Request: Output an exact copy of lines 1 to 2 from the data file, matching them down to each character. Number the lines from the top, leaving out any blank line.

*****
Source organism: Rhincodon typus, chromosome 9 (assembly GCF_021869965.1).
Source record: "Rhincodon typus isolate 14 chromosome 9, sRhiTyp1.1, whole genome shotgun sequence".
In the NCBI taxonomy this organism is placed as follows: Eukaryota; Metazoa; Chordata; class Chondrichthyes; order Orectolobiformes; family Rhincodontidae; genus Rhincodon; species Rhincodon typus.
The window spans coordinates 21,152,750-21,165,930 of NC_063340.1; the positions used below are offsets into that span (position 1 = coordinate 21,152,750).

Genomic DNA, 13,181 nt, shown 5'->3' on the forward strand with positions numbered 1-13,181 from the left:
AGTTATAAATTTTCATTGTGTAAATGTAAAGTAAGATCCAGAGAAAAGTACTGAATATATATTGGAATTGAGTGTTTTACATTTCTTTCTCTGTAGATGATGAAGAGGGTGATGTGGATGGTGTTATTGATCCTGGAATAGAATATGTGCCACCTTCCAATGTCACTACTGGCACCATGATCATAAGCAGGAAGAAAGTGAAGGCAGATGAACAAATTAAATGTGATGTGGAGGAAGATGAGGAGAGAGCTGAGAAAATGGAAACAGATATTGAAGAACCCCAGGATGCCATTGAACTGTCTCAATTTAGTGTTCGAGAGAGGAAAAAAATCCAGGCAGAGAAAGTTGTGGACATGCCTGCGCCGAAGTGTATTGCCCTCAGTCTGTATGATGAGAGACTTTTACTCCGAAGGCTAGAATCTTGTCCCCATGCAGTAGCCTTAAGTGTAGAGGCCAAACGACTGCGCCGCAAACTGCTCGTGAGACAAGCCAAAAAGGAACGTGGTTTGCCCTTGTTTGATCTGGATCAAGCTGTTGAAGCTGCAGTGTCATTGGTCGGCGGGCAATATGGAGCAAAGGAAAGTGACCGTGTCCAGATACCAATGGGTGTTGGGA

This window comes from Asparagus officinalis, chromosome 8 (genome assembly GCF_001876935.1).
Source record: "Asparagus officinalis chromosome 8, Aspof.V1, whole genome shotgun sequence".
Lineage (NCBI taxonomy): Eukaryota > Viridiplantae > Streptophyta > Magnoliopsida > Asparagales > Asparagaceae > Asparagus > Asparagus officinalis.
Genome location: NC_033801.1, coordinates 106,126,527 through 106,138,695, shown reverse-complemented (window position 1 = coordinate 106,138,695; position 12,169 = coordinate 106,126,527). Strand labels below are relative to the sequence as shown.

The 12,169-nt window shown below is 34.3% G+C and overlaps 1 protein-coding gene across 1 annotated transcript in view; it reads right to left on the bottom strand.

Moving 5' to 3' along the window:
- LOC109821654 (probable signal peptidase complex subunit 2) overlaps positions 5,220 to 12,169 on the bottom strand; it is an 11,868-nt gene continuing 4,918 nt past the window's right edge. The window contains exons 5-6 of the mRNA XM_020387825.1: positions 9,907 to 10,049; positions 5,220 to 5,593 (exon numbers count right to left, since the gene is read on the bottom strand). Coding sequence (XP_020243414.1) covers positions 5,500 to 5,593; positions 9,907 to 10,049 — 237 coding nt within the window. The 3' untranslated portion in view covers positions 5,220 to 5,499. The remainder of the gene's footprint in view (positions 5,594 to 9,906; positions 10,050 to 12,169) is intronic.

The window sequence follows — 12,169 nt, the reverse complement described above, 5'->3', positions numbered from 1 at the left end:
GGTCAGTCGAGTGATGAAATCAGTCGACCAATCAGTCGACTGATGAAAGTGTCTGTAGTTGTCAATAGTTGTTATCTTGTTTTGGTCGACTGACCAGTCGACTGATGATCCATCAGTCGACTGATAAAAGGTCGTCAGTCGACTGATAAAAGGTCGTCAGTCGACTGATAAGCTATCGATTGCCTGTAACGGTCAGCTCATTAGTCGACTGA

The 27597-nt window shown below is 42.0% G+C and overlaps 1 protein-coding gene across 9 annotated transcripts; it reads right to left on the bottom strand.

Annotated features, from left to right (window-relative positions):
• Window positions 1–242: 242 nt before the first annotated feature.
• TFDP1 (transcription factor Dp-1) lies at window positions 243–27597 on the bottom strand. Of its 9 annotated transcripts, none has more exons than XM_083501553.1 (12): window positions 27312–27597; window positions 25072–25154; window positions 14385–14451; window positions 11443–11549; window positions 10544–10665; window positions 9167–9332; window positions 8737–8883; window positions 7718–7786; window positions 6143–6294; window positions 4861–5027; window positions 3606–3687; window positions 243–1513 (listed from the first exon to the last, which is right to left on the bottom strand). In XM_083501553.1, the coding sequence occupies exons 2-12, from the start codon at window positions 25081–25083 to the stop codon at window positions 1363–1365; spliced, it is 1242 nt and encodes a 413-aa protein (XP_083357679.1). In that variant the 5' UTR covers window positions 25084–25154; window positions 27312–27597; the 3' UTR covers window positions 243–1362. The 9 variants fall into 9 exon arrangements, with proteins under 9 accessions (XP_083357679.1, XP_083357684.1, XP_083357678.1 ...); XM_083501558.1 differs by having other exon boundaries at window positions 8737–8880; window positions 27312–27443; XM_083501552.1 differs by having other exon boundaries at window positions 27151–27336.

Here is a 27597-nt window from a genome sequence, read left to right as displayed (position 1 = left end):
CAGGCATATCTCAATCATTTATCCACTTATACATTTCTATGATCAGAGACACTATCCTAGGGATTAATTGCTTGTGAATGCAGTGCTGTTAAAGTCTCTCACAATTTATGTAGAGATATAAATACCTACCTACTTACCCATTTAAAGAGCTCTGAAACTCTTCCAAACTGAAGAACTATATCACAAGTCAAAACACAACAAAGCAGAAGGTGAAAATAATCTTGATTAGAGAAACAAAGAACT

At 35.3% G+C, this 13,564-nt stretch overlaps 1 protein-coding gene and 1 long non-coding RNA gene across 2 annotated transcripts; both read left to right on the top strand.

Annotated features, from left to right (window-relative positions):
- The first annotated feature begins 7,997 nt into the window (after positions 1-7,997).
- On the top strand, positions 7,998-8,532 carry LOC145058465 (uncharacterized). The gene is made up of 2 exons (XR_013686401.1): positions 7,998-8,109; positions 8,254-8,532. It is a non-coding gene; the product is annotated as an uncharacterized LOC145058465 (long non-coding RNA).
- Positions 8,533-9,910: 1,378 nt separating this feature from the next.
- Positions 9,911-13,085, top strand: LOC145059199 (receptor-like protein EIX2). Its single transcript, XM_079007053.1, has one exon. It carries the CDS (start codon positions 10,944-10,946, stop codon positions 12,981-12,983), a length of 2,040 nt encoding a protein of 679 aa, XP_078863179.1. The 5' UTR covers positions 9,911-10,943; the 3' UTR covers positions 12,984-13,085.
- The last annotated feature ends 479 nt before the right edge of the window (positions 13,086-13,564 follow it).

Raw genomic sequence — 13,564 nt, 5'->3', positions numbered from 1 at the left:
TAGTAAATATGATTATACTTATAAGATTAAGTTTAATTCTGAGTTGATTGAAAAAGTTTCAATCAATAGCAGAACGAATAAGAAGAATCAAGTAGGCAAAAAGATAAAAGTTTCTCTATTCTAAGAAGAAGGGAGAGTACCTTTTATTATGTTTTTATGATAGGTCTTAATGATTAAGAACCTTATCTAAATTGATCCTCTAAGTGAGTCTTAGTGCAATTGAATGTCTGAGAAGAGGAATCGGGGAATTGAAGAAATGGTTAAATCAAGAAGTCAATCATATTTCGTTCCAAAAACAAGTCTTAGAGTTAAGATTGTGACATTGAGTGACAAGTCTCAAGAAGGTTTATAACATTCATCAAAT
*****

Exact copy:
Source organism: Rhincodon typus, chromosome 9 (assembly GCF_021869965.1).
Source record: "Rhincodon typus isolate 14 chromosome 9, sRhiTyp1.1, whole genome shotgun sequence".